The Way I See Old Age


It was in the Preseren Square, in Ljubljana that I felt my perspective about old age change. Old age, hitting the post 60’s is something I have never heard anyone being excited about. But, life has its own way of changing the way we look at her.

When in Ljubljana, weary after a day’s travel, me and my husband sat down on one of the benches that lounged on the Triple Bridge. The setting sun painted the tops of the square in a beautiful orange hue announcing the beginning of a beautiful evening. I relaxed back to enjoy this Ljubljana scene unfold.

The square was abuzz with people young and old – Girls immersed in cheerful conversations, young college goers meeting up, people eating alone from takeaway cans, wannabes, skaters, women walking their dogs and some rounding up their grocery shopping.

I watched this interesting evening unfold listlessly until my eyes fell on an old couple. They sat, like young lovers, deep in a conversation – laughing, getting nostalgic, smiling, their eyes never off each other. The woman kept a hand around the man while caressing his ear gently. The man obviously pleased and looking immensely cute dint budge. He held a single ice – cream that they both shared.

As the young night illuminated the square, hunger pangs tugged me back to reality. We decided to move towards the river front restaurants to grab a bite. Before I left I stole one more glance at the so-in-love couple. What I saw left a lingering smile on my face. The old woman was laughing out loud, like a carefree school girl, while the old man continued with his joke. His face glowed with pride like a young boy in love who feels accomplished at making his girl laugh. As I contemplated the scene, the white bench, the stars above, the mild breeze and the triple bridge on which this couple sat, I wondered how long must they have been together? What is it that keeps them so happy?

The river front restaurants revealed that it is always packed with people. Lovers, students, girl gangs, lone artists, group of men, name any kind of human, all were present there. I passed by these restaurants immersed in deep thoughts when suddenly my attention was diverted by jovial shouts of a group of men seated in one of these restaurants. A closer look revealed that they were seated in an open air bar cum restaurant, each with a full frothy glass of beer. I  did not understand the language but what it seemed to me was that this group of six men were playing a game.They were divided into two parties. The customers of the nearby tables including the waiter attending to them cheered while they played.The faces of each of these men had a child-like happiness! You cannot help but smile looking at them as you pass by. Their merry making so contagious. ‘What’s so special about them?’ you may ask. Their age. All above 60 years – so bustling with good health,so engaged in life and celebrating their moment.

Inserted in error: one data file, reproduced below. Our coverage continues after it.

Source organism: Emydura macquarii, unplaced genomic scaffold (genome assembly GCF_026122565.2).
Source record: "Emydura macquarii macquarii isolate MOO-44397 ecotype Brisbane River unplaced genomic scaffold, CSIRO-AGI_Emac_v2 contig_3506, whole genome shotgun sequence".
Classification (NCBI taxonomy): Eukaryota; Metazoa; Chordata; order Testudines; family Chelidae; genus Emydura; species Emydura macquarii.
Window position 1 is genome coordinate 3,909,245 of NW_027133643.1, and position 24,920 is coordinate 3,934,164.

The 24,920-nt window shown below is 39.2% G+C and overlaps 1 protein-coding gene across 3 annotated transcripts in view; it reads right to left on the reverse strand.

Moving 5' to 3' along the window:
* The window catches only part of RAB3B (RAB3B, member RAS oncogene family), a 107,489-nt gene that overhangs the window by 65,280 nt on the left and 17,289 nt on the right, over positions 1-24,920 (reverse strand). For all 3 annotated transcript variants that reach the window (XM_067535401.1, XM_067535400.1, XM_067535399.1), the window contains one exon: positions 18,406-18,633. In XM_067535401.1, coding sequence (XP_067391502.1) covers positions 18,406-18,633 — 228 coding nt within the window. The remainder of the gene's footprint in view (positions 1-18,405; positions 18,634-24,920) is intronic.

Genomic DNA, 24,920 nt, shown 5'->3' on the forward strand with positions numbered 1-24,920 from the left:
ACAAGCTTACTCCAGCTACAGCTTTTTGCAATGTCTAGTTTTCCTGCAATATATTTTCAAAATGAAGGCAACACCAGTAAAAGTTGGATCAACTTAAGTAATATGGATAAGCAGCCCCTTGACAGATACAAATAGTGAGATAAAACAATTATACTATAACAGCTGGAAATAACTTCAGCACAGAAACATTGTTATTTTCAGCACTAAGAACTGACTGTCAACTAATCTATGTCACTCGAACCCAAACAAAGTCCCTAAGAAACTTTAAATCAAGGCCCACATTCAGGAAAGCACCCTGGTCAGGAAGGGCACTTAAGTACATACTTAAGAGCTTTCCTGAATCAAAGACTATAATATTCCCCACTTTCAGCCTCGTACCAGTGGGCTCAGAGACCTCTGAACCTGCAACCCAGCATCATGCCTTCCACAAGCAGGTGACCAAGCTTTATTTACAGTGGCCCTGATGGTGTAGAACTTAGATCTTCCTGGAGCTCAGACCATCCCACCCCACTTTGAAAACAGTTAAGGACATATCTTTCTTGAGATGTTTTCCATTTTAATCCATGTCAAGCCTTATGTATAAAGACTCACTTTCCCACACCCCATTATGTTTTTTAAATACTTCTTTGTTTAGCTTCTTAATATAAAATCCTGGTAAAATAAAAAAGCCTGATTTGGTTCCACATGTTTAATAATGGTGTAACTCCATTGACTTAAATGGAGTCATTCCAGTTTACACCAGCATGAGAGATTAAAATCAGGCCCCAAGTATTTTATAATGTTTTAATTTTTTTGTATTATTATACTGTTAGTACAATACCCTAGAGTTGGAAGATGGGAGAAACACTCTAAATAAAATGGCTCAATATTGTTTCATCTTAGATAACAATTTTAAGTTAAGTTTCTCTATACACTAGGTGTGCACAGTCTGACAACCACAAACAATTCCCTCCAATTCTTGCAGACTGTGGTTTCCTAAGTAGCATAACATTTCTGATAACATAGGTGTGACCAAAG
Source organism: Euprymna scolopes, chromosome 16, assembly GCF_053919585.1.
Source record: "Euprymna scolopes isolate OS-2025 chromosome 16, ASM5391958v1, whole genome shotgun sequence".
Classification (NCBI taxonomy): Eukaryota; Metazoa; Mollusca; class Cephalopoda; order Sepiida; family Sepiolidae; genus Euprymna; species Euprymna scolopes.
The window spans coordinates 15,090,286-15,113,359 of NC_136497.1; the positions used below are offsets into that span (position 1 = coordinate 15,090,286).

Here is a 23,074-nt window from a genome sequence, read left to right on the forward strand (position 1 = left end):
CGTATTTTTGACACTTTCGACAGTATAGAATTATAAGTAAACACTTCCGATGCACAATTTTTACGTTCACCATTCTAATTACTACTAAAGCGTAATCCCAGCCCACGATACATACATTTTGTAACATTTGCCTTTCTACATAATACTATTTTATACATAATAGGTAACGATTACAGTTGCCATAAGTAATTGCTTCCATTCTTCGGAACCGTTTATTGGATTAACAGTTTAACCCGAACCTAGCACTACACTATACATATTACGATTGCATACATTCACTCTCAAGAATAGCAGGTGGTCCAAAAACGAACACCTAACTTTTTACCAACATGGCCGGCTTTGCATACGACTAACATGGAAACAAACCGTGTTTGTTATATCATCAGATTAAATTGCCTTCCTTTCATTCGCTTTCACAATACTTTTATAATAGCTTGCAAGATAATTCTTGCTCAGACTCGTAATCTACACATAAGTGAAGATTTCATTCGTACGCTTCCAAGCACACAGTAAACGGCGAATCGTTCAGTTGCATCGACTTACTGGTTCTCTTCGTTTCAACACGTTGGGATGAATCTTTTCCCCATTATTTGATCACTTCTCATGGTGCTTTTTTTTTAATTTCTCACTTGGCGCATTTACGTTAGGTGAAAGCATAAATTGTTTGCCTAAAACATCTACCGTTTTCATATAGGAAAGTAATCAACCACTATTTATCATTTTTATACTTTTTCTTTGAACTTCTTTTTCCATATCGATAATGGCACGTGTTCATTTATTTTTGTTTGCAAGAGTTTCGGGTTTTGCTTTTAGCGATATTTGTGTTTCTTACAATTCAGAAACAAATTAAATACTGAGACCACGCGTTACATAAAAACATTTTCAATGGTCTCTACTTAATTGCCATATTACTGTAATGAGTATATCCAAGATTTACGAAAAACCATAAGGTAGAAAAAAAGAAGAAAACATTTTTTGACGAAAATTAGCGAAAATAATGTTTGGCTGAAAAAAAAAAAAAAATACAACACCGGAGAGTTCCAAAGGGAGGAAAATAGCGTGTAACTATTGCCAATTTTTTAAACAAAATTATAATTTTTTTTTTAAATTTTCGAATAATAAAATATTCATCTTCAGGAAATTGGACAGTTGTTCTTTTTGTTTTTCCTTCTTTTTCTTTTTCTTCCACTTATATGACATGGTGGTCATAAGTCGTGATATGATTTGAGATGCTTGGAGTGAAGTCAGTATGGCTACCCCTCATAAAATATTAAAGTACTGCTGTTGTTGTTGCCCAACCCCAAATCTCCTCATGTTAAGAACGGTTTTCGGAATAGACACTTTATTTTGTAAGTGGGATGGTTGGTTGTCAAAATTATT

Throughout dinner of course, I could think only of the spark of youth instilled in Ljubljana’s senior citizens. Post dinner we went the same way back to our hotel. I looked for the group of men and saw that their evening was complete with a sumptuous dinner, alive conversations and punctuation of laughter. As we passed by the Triple Bridge we saw the old couple still sitting there. Two adolescent kids were engaged in an animated discussion with the old man. A young couple stood by talking to them. Before I could wonder who they were I saw that the face of the young man resembled exactly the carefree old woman’s. Of course, they were a family. As I left them I saw that the old man was teaching the older children to make a paper boat. The old woman indulged the toddler while the young couple engaged in a jovial conversation with her.

Life at this age I  realized is like a much needed carefree holiday.

What is so wrong about growing old? What is so wrong about living a full life? The only thing that is wrong about old age as I now realize is our stereotypical attitude towards it.


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